Today I’d like to once again crack open the Feedback Files, where I answer questions that have been sent to me by readers of this site. I decided to post this one because it challenged me to deal with some issues that I have often questioned but never pondered.
“Certain aspects of reformed theology make a lot of sense to me, but there’s one question no one has ever been able to answer for me: if thorough depravity is correct, and there’s no way any of us can come to Christ unless God chooses us…why doesn’t God just choose everybody?”
First, I’d like to say that I am not so sure that there is an answer to this question that will satisfy the natural man. That is to say, that without the Spirit’s help I don’t know that we can answer this question in a way that will make a sinful person, like you or me, feel satisfied with the answer. Thankfully, as will see, God has addressed this concern in the Bible.
In Romans 9 Paul discusses election at length, concluding in verse 18 “So then he has mercy on whomever he wills, and he hardens whomever he wills.” He then turns to this very objection. “You will say to me then, ‘Why does he still find fault? For who can resist his will?'” In other words, if a person cannot become a believer because he is not among the elect, how can God find fault with him? How can God condemn a person who lacks the ability to be saved? Paul answers, “But who are you, O man, to answer back to God? Will what is molded say to its molder, ‘Why have you made me like this?'” (Romans 9:18-19). Ultimately, Paul says, God is sovereign and is able to do what He wishes. As mere created beings we have no right to question His sovereign decrees.
But God is not unfair or unjust in His decision to save only some. Allow me to present an analogy, albiet a weak one. If I walk through the streets of Toronto and choose to treat one homeless person to a lunch buffet, does this mean I have been unfair to the other thousands of homeless people living on the streets of Toronto? No, of course not. Extending grace to one person does not mean I have wronged all others. I have no moral obligation to extend equal grace to each person. In the same way, God is free to extend grace to whomever He chooses. Despite this freedom of Divine choice, as humans we tend to recognize that it is unfair to treat equals in a different way. It would seem unfair of me to extend special love to only one of my children, especially a love that is greater than that I express towards my other child. Yet I have no right to impose my finite, human morality on God. As Wayne Grudem says in his Systematic Theology, “If God ultimately decided to create some creatures to be saved and others not to be saved, then that was his sovereign choice, and we have no moral or scriptural basis on which we can insist that it was not fair” (page 683).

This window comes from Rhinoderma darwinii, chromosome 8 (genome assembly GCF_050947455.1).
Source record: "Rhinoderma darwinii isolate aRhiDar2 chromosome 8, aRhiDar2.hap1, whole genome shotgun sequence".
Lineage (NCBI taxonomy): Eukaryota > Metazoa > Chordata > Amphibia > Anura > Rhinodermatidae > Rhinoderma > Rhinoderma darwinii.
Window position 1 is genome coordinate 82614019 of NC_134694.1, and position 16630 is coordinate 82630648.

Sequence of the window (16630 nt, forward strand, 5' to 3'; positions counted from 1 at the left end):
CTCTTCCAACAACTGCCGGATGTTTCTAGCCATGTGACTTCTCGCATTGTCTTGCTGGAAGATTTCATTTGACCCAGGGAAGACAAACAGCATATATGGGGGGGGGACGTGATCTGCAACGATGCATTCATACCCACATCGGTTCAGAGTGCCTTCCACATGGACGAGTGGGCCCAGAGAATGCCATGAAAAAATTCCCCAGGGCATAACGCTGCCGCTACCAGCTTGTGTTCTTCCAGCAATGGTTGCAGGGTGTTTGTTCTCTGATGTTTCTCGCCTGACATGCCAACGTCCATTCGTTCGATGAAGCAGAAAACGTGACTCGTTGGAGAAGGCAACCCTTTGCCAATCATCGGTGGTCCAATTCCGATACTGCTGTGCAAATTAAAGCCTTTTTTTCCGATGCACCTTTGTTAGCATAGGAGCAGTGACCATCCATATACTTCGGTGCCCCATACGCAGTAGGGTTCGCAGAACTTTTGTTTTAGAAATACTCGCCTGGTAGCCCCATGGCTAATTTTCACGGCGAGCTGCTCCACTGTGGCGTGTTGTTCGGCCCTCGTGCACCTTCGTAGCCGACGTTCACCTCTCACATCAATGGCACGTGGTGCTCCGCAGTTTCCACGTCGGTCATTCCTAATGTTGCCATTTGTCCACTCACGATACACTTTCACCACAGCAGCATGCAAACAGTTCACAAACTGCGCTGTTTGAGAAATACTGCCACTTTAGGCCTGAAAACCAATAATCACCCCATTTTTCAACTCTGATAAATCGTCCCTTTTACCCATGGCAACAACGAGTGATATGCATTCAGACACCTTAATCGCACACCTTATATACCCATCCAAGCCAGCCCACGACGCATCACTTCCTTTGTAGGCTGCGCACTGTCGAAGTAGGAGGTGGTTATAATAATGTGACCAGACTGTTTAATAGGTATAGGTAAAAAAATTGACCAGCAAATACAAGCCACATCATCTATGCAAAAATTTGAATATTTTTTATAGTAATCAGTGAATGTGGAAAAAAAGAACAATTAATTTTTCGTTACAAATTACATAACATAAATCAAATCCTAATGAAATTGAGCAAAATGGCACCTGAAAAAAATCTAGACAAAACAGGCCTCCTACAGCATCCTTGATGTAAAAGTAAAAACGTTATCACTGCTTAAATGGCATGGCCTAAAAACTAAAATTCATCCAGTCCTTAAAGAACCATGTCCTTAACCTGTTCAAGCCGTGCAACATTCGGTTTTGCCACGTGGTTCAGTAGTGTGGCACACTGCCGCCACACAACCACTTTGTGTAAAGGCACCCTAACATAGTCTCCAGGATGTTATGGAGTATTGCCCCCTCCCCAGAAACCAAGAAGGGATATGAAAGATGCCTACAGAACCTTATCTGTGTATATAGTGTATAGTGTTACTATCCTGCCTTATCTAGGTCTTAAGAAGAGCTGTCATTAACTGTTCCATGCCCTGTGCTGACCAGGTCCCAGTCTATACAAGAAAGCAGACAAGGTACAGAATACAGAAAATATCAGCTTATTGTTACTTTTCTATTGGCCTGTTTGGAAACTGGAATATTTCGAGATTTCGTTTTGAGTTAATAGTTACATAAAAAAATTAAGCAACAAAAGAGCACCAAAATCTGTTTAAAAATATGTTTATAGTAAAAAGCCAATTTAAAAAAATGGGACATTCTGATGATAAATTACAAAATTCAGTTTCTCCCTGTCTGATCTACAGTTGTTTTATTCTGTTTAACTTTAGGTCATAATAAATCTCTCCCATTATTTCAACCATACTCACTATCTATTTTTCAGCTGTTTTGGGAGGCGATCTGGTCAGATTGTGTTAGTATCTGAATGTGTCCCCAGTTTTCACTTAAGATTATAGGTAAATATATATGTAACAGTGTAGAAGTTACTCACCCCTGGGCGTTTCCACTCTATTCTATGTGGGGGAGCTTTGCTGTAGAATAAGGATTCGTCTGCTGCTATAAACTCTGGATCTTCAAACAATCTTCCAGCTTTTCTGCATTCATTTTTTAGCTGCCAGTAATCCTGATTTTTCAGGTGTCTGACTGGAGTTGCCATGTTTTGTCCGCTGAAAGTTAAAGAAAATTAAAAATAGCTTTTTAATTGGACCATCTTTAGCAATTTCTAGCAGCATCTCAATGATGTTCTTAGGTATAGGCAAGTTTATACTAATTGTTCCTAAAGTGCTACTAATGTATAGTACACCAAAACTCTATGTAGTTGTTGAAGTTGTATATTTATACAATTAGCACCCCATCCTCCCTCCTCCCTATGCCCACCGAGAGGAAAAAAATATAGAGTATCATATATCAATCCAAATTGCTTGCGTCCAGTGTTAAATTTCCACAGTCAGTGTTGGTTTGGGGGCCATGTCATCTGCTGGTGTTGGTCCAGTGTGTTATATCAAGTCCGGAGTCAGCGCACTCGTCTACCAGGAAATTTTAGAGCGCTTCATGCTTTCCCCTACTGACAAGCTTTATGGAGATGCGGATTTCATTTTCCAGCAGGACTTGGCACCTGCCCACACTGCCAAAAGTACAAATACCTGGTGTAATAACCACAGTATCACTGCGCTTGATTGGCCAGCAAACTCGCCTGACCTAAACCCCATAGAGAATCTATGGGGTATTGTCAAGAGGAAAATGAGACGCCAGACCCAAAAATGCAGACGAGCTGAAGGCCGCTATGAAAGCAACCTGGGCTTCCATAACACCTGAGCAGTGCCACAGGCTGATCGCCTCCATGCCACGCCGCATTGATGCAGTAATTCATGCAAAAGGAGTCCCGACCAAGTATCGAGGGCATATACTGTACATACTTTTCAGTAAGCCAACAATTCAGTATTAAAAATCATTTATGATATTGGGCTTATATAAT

When we study the Scripture we see that Jesus never excused unbelievers on the basis of God’s choice. In John 8:43-44 He says, “Why do you not understand what I say? It is because you cannot bear to hear my word. You are of your father the devil, and your will is to do your father’s desires. He was a murderer from the beginning, and has nothing to do with the truth, because there is no truth in him. When he lies, he speaks out of his own character, for he is a liar and the father of lies.” Jesus does not say, “You do not believe because you are not elect.” He tells these people that they are not saved because of their own decision – their willful rejection of God. A few chapters earlier Jesus says, “yet you refuse to come to me that you may have life” (John 5:40). Jesus is clear that the fault lies with the individual and not with God.
It has become something of a cliche, but it bears mentioning that God does not condemn anyone to hell. He does not need to. Humans condemn themselves to hell with their willful rejection of their Creator. Nobody forced Adam and Eve to partake of the forbidden fruit. As free moral agents they chose to reject God, knowing full well that they were disobeying Him. Since that time every other human being has deliberately chosen to disobey God. We each condemn ourselves to hell by this act of rejection. Yet God is gracious to extend grace to some, providing them the promise and assurance of a return to Paradise.
Before I close, I would like to point out that questions of this nature are not limited to the Reformed understanding of Christianity. Even Arminians must wrestle with this question: “Why would God create humans that He knew would reject Him and go to hell?” If God is truly sovereign and omniscient, knowing the end from the beginning as He claims in the Bible, He must know who will accept and reject Him. He must have known this from eternity past. Yet He still went ahead and created billions of men and women who would choose hell over heaven. So regardless of whether a Christian is Reformed or Arminian, He must deal with difficult questions pertaining to God’s foreknowledge. Of course Open Theists find a way around this by suggesting that God does not foreknow the decisions made by free moral agents and He continually hopes that some will choose Him, but this solution is both unsatisfying and patently unscriptural.
In the end, as with so many other doctrines, we must take our comfort not in fully understanding how or why God works, but in His Sovereignty. As humans we often allow our emotions to dictate our theology. We cannot conceive of a God so “unfair” the He would create people who would inevitably go to hell. Yet we must be certain always to base our theology on a proper understanding of God’s Word. When we do that, we will be able to take comfort in and feel emotion about what is true, rather than what we wish were true.